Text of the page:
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With three days to complete a photo shoot and a last minute diversion across continents, Geraldton based photographer / fireman, Mathias Moerman, charts how a mission to capture Severne’s team and 2020 product in action turned into love at first sight with the island of Fuerteventura.

Words & Photos  Two Goat Media  // Mathias Moerman & Manca Notar

Normally when Ben Severne calls trying to talk me into a windsurfing mission, it’s the night before he wants to leave. Most of the time, like most people, I have things I’m committed to, like work or projects at home, so the answer is usually no, or something to that effect. This trip was different, I had the time booked off work and we had a plan. I like having a plan. In Australia they call me the German, I was born in Belgium but the Aussies in Geraldton have never heard of Belgium, that makes me the German.

So, the plan was…. Mauritius for 2 weeks. Windsurfing…. lots of windsurfing, and photos with the new 2020 Severne gear. We had an epic crew lined up – Jaeger Stone, Phillip Koester, Iballa Moreno, Timo Mullen, Mauritz Mauch, Dieter Van Der Eken, the man himself – Ben Severne, and Thewes De Boer from Severne Europe. The forecast was looking solid and it was all lining up to be a great trip.

However, as we got a bit closer to departure, Mauritius started looking dodgy. Every 10 minutes I was checking Windguru and the colours were fading and fading. We had to make a call. Drinking spicy pineapple mojitos and playing poker with Russian tourists sounds fun, but that wasn’t the plan, the plan was simple – windsurfing was the plan.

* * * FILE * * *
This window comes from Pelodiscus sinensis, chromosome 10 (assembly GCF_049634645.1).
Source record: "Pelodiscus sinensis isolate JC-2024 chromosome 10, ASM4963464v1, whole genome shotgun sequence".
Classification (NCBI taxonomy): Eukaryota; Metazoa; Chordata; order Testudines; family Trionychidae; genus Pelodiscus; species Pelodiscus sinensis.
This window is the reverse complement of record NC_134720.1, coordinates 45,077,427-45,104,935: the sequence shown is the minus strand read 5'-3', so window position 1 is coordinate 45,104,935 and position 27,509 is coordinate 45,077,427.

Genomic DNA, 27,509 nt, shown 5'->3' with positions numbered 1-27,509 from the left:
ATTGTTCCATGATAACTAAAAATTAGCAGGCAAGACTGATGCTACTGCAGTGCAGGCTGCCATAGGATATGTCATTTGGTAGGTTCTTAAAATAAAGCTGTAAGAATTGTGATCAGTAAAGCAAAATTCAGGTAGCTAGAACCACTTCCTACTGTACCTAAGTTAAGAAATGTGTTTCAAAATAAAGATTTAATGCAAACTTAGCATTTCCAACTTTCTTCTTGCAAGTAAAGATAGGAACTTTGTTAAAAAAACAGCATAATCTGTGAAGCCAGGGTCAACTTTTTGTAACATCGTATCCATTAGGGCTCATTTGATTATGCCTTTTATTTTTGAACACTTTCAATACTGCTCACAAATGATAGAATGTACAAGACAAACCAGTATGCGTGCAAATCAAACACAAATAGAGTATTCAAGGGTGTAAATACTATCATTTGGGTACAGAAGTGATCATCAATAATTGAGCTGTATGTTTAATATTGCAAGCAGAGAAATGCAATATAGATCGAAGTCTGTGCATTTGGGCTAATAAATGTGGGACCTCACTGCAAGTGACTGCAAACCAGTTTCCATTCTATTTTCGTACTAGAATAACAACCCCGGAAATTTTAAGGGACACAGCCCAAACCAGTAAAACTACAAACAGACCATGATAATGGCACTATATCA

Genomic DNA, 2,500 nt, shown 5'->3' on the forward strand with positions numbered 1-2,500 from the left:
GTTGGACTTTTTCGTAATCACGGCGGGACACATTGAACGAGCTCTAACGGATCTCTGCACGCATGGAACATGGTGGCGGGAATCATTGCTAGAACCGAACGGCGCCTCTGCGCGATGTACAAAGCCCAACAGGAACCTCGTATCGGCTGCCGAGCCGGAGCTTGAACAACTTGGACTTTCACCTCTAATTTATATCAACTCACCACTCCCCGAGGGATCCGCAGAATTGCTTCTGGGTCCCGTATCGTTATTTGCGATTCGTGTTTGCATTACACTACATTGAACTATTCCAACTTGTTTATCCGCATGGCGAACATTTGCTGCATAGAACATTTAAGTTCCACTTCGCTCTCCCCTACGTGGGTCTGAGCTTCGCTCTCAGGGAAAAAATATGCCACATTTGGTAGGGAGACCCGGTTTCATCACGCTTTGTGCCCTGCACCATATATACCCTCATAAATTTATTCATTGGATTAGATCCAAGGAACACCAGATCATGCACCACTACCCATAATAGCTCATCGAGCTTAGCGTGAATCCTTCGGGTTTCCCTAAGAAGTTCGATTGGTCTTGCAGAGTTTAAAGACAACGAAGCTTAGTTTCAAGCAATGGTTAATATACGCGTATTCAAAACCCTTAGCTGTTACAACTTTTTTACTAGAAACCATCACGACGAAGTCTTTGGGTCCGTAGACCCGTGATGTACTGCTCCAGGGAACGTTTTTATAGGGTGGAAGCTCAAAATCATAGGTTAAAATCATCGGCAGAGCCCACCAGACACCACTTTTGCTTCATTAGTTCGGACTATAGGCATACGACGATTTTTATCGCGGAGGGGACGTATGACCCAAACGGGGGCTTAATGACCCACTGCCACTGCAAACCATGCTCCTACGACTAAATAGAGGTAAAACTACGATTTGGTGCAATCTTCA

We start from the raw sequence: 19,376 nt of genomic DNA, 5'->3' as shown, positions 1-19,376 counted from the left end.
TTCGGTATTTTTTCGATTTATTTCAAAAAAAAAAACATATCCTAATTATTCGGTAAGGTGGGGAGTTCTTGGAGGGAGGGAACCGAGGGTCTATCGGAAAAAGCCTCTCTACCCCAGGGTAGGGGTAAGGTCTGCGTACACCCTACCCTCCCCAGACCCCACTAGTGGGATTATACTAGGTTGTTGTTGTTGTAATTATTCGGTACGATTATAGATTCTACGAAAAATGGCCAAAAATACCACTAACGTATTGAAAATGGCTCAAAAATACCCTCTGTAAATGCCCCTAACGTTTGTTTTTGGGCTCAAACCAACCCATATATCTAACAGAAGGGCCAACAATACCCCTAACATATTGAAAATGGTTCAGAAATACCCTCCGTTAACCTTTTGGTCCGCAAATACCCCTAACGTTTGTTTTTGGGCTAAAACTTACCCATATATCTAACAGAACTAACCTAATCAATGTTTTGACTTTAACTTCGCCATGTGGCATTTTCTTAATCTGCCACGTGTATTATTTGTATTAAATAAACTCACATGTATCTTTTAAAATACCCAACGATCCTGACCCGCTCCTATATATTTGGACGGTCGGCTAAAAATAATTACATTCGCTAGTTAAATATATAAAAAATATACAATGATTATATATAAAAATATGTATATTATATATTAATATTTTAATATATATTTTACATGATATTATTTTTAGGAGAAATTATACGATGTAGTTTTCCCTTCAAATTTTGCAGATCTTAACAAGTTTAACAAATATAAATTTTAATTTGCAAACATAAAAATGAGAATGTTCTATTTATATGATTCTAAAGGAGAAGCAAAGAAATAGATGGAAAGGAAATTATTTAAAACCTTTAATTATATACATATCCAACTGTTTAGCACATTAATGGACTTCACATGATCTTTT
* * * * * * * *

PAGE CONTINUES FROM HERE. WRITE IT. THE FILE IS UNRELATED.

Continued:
We started looking at different spots, Fiji…. no wind, Indo…. no wind, everywhere we looked…. no wind. Then the Canaries popped up on the radar. I wasn’t overly excited about the Canaries, I had never been there, so all I could think about was trying to get decent shots in 45 knots onshore. But the forecast started looking good for a 3 day strike mission and next thing it was on….Canaries was the plan. Ben had some work in Germany, so left Australia early, Thewes left from Holland, Timo from UK, Phillip and Mauritz from Gran Canaria, Dieter from Tenerife and Iballa got to wait for us all to arrive. I pulled the short straw, a 400 km drive to Perth, flight to Doha, flight to Barcelona, 10 hour stopover then a flight to Fuerte’. By the time I got there, I was cursing Ben and his great ideas!